At the end of the 18th century Prague still had four independent districts – the Old Town, the New Town, the Lesser Town and Hradčany. The Vltava River played an important role in their lives – ships sailed on it and its stream was the energy for mills and river forges. The statue of the knight Bruncvík on the Lesser Town pillar of Charles Bridge is a bollard that determined that this part of the Vltava belongs to the citizens of the Old Town.

But who was Bruncvík, about whom every Czech child knows that his faithful companion was a lion? That’s what the legend tells us…

The Czech prince Bruncvík was a just and noble-minded ruler. In the third year of his reign, he decided to go on a journey – he left the rule of the country to his wife’s father, had thirty horses saddled, and set off with his most loyal knights for adventure.

A storm caught them while they were sailing on the sea. The knights and Bruncvík were already fearing for their lives when they saw a mountain with a yellow glow and a pungent smell coming from it. It was the Amber Mountain, which had the power to draw everything within a 50-mile radius to itself and never let it go back.

When the sea calmed down, they tried to leave the mountain three times, but they were always returned to its shores. When they ran out of supplies, they ate horses. Then people began to die, leaving only Bruncvík and the old knight Balád on the island. And he advised him. He knew that once a year, the giant bird Noh would come to the mountain. He sewed Bruncvík into horse skin and they waited. The bird has appeared, took the supposed horse in its claws, and flew with it for three days and three nights. In the nest, the Noh’s chicks pounced on this catch. Bruncvík jumped out of the horse skin, killed all the young ones with his sword, and escaped.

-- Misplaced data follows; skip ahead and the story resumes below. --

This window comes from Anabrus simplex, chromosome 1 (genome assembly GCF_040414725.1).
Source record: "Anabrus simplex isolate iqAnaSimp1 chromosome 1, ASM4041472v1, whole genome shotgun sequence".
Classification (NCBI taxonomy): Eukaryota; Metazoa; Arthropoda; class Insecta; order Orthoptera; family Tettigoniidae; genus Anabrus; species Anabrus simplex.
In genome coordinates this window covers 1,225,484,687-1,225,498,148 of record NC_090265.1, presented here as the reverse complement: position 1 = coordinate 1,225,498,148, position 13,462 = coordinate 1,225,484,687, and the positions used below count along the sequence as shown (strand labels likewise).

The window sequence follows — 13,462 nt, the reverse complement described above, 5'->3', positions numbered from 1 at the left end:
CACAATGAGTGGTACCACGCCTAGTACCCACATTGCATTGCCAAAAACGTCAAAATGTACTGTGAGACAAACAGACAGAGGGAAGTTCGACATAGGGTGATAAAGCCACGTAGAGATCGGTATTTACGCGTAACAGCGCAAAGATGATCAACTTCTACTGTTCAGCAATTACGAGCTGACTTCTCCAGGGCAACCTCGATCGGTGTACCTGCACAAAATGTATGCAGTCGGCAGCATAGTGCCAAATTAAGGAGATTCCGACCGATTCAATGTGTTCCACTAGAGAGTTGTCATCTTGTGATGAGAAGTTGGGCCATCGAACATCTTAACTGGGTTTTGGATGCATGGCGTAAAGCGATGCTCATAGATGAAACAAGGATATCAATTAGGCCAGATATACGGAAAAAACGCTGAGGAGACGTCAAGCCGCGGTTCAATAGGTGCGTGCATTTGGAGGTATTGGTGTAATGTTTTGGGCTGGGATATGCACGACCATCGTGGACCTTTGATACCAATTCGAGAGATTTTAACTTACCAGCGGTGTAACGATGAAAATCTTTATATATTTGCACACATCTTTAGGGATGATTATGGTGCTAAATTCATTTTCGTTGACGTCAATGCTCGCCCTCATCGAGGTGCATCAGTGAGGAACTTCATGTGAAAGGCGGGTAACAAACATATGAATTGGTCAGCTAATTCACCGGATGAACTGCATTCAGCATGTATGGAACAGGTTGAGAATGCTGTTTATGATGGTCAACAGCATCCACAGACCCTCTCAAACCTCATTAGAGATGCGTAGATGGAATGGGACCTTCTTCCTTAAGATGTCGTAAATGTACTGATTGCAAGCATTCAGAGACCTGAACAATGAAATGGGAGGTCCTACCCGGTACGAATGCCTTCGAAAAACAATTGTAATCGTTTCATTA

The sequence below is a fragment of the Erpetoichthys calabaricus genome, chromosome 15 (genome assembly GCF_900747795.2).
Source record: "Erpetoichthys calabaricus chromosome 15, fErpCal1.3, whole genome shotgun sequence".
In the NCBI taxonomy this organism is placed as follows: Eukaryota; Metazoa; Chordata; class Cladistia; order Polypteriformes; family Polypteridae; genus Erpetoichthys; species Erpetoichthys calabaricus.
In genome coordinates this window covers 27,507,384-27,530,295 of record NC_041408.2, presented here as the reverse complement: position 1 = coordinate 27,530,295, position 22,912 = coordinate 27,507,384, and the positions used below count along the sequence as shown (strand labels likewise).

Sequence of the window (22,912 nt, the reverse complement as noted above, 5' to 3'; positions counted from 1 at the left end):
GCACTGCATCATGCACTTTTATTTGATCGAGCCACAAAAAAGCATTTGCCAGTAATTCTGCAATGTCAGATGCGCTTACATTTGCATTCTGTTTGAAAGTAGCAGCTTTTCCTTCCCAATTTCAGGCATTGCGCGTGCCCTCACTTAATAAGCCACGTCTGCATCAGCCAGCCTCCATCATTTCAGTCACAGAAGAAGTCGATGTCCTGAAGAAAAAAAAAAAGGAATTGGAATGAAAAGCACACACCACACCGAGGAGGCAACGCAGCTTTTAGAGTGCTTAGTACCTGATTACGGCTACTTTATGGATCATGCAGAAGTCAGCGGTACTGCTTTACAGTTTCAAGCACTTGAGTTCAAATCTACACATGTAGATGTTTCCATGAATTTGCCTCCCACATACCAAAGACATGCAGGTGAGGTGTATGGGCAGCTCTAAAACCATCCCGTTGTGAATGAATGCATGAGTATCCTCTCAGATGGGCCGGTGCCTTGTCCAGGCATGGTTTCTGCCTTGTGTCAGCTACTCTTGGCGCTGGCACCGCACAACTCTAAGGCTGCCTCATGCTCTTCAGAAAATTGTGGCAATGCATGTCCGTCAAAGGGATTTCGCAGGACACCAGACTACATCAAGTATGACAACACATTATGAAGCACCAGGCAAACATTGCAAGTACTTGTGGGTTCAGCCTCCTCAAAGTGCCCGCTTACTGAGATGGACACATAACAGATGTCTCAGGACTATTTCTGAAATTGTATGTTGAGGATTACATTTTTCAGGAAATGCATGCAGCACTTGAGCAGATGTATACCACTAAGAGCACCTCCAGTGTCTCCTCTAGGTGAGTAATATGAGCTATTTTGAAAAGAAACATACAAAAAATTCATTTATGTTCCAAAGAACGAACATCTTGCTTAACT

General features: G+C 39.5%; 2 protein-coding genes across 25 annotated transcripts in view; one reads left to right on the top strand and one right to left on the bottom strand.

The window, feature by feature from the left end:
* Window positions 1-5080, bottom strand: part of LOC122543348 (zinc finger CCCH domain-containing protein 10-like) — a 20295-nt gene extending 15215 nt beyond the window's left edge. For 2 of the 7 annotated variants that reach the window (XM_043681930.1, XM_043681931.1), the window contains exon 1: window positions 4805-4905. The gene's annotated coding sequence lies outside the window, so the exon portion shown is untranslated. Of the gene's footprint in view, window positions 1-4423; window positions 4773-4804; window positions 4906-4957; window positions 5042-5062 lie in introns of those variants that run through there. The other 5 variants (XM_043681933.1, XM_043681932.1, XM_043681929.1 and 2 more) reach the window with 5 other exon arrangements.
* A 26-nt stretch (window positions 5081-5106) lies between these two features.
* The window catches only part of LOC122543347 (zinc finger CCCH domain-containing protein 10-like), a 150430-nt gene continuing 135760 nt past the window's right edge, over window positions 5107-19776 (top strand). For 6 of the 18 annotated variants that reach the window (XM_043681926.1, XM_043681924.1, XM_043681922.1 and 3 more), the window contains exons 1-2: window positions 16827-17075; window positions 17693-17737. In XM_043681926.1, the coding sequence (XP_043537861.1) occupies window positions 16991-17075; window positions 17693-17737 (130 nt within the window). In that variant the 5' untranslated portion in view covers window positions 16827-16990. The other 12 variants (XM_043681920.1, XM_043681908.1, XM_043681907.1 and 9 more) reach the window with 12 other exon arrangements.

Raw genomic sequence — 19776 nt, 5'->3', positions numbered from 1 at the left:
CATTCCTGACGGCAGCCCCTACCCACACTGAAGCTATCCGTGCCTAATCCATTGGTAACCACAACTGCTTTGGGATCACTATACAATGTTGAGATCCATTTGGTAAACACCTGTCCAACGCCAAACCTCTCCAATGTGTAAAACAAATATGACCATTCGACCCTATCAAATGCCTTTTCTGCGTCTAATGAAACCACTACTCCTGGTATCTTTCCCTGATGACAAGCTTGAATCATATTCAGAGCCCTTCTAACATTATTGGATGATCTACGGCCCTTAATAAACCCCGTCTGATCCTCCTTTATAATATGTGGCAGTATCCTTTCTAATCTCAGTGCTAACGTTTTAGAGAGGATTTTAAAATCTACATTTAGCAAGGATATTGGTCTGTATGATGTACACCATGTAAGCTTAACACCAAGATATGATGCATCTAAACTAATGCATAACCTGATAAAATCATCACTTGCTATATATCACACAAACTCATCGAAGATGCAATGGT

He ran to a large rock where a lion was fighting a dragon. Bruncvík helped the lion to defeat the dragon – and he thus gained a loyal friend. After seven long years and many more adventures, Bruncvík and the lion returned home and he lived with his wife for another forty years. After his death, the faithful lion suffered and also died.

Before his death, the wise prince had his magic sword walled up into the Charles Bridge. It has been hidden there for centuries – just as the Knights in Mount Blaník are ready to go to help the Czech land under the leadership of St. Wenceslas if the land is in need. If that should happen, this legend says, when the knights ride over Charles Bridge, Wenceslas’ horse will stumble and Bruncvík’s sword will leap out of the bridge for help.

(Using the text of the Charles Bridge Museum.)